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Arakan(Rakhine)

Based on Rakhine oral histories and inscriptions in certain temples, the history of the Rakhine region date back nearly five thousand years.[citation needed] The Rakhine people trace their societal history back to as far as 3325 B.C.E. and have given a lineal succession of 227 native monarchs and prices down to the last ruler in 1784. They also describe their territory of including, in varying points of time, the regions of Ava, the Irrawaddy Delta, the port town of Thanlyin (Syriam) and parts of eastern Bengal. However, the expanse of the successive Rakhine kingdoms does not exactly corroborate with certain known historical documentation.

Silver coin of king Nitichandra, Arakan. Brahmi legend “NITI” in front, Shrivatasa symbol on the reverse. 8th century CE.

According to Rakhine legend, the first recorded kingdom rose centred around the northern town of Dhanyawadi in the 34th century B.C.E. and lasted til 327 C.E. Rakhine documents and inscriptions states that the famed Mahamuni Buddha image was cast in Dhanyawady in around 554 B.C.E., when the Buddha visited the kingdom. After the fall of Dhanyawadi in the 4th century C.E., the centre of power shifted to a new dynasty based in the town of Waithali. The Waithali kingdom ruled the regions of Rakhine from the middle of the 4th century to 818 C.E. The period is seen as the classical period of Rakhine culture, architecture and Buddhism, as the Waithali period left behind more archeological remains compared to its predecessor. A new dynasty emerged in four towns along the Lemro river as Waithali waned in influence, and ushered in the Lemro period, where four principal towns served as successive capitals.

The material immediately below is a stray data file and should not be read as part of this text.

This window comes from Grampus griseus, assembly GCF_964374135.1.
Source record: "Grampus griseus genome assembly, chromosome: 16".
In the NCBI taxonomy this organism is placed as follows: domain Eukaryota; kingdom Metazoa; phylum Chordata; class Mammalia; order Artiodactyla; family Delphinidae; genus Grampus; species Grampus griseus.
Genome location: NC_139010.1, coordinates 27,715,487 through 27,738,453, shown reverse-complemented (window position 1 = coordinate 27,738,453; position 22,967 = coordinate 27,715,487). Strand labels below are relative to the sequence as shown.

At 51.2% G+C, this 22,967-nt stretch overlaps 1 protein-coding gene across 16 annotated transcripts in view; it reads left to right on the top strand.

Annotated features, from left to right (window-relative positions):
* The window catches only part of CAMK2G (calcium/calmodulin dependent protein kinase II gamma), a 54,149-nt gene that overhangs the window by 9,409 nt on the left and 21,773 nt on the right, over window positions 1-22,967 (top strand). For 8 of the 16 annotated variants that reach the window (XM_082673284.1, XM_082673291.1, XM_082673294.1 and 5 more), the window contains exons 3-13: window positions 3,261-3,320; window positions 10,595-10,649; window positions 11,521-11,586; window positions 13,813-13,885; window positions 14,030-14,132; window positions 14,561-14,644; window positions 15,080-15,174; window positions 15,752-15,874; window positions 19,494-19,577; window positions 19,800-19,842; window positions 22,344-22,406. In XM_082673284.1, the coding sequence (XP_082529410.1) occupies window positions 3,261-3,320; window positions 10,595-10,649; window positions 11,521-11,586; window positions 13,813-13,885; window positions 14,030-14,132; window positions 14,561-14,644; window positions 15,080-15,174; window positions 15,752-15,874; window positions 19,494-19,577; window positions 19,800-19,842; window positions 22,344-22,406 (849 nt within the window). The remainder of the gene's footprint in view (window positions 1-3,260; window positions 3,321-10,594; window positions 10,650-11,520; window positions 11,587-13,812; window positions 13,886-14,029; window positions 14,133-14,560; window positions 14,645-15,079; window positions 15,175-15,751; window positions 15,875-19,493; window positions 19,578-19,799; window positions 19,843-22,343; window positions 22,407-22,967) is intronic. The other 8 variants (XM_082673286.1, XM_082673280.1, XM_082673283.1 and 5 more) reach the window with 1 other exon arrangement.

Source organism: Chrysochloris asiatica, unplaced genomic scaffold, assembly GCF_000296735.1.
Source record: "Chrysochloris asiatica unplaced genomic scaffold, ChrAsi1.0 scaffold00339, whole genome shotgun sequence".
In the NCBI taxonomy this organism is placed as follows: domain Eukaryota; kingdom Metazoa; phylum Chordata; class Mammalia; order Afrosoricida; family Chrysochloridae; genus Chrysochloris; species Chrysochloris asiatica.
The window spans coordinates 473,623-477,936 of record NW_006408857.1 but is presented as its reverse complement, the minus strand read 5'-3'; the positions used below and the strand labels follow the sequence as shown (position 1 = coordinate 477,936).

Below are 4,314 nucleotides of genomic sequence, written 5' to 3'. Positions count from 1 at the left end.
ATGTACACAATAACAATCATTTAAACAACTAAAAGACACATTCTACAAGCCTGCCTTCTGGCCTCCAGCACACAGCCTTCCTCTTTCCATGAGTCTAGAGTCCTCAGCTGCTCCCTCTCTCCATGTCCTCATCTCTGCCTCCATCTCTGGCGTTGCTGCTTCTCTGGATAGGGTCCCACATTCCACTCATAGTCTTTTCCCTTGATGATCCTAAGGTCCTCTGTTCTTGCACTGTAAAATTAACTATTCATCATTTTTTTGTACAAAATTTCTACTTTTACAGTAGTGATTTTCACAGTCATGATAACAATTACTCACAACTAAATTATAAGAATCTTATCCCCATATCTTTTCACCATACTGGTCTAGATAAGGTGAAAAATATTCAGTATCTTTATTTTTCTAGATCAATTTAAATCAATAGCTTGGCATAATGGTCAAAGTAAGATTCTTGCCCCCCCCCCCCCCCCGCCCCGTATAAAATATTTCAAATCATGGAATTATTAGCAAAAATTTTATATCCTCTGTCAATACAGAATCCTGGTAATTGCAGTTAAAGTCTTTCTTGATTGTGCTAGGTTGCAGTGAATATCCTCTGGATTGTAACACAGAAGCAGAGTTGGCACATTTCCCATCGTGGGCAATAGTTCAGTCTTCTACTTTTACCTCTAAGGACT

The final kingdom of Mrauk U was founded in 1430 by Min Saw Mon. It is seen by the Rakhine people as the golden age of their history, as Mrauk U served as a commercially important port and base of power in the Bay of Bengal region and involved in extensive maritime trade with Arabia and Europe. The country steadily declined from the seventeenth century onwards after the loss of Chittagong to the Mughal Empire in 1666. Internal instability, rebellion and dethroning of kings were very common. The Portuguese, during the era of their greatness in Asia, gained a temporary establishment in Arakan.

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